Phishing is a major problem on internet. The major goal of phishing attacks is to steal valuable information such as credit card number, passwords. Once the attackers gain such information, they can use this information to their own benefit by taking control of online account.
The number of phishing attack is increasing rapidly. Recently this form of attack has also started targeting financial institution. In June 2008, Anti Phishing Working Group received about 28,151 unique phishing email reports.
The number of anti phishing techniques have been developed or proposed. For instance browser-based toolbars check centrally maintained database to determine if a particular website is phishing. If a site is blacklisted, then the toolbar prevents the user from visiting it. Few repositories cannot handle complaints for whole namespace because namespace is vast. It is also susceptible to zero day attack. Moreover these repositories also do not share information about phishing URL with each other even though such sharing may improve the effectiveness in countering phishing sites.
Bank deals with phishing attacks by taking down phishing websites. Usually this 'take down approach' is contracted to specialist companies. These specialist companies do not cooperate with each other even though cooperation would improve their effectiveness and allow them to share phishing URLs.
We propose a decentralized framework called CASTLE that allows a collaborative approach for building anti-phishing databases. Such anti-phishing databases are at the core of browser-based toolbars, plugins, and extensions that prevent users from falling prey to phishing attacks. CASTLE is scalable to any number of nodes because response time does not depend on total number of nodes.
The advantage of CASTLE approach is that it can provide a substrate for integrating many different anti-phishing strategies. For example, the PVCs that are part of the P2P network can employ diverse techniques for making the local decisions. Some PVCs can be using a manual examination. based approach while others could be using a combination of automated analysis and classification and manual examination. The use of diverse techniques increases the scalability of the anti-phishing effort.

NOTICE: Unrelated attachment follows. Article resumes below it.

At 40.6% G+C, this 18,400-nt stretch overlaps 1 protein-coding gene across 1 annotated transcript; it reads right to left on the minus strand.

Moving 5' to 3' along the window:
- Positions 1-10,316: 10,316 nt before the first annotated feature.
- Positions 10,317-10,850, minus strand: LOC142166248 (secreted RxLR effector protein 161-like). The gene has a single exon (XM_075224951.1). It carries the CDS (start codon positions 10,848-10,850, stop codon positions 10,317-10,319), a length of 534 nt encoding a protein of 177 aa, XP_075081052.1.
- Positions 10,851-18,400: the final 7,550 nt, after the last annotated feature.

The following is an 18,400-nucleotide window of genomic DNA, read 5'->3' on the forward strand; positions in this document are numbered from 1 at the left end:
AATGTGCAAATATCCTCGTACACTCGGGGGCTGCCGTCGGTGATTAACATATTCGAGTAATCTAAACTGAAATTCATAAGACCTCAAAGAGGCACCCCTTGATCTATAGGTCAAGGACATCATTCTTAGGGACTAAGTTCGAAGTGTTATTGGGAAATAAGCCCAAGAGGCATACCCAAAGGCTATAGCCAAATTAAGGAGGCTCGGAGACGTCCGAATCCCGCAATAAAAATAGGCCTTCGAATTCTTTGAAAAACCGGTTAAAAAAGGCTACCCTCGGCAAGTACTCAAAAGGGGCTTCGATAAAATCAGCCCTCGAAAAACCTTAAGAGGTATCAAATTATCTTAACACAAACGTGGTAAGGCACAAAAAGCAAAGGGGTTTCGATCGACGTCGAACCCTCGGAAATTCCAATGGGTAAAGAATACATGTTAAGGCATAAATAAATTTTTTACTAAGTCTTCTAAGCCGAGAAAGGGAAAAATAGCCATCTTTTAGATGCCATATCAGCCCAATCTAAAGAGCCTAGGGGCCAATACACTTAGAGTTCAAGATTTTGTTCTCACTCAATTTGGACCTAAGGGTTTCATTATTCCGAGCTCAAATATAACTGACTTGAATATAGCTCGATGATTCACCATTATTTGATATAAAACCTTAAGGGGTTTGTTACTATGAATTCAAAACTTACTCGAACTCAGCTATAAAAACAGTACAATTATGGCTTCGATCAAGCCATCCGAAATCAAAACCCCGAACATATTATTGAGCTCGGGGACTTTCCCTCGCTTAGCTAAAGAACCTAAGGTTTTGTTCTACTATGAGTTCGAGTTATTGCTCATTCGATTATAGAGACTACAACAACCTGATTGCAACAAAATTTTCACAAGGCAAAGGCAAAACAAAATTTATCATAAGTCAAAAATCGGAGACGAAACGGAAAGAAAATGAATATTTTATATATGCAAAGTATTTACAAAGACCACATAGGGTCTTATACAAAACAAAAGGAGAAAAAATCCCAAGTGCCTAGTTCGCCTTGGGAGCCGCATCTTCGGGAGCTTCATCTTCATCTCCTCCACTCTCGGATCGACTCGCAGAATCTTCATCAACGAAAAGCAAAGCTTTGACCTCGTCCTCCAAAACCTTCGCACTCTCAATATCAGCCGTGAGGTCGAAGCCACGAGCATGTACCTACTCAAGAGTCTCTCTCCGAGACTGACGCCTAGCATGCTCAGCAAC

In CASTLE, the namespace is partitioned based on URL prefixes; so that decision can be made by repositories familiar with URL. CASTLE allow different brands to take ownership of their namespace. CASTLE will also address pharming
We implemented a prototype of CASTLE and then tested it on Planet-lab. The experiments indicate the viability of CASTLE framework
The main feature of CASTLE is that it uses multiple phishing verification servers (PVC) to determine if a URL is phishing. All PVC are assumed to be trusted and are socially connected via peer-to-peer (P2P) network. A PVC is responsible for a certain domain or domain prefixes. For instance a certain PVC could be responsible for domain name cnn.com or cn*.com, that is, it will handle all URL with prefix cn and with TLD com.
Whenever we want to determine if a particular URL is phishing, we will do following in order:
We use only domain name and top level domain (tld) part of URL for routing. In each routing step, PVC forwards the message either (1) to a PVC which handled domain with different tld than the tld of domain handled by present PVC, or (2) to PVC that handled domains, which share a prefix with a queried URL that is at least 1 letter longer than the prefix that queried URL shared with domain handled by present PVC. Content analysis module will be used to perform content analysis on a URL in order to find out if the textual content of a given URL is similar to the one hosted at trusted URL. The flow chart for content analysis module is shown below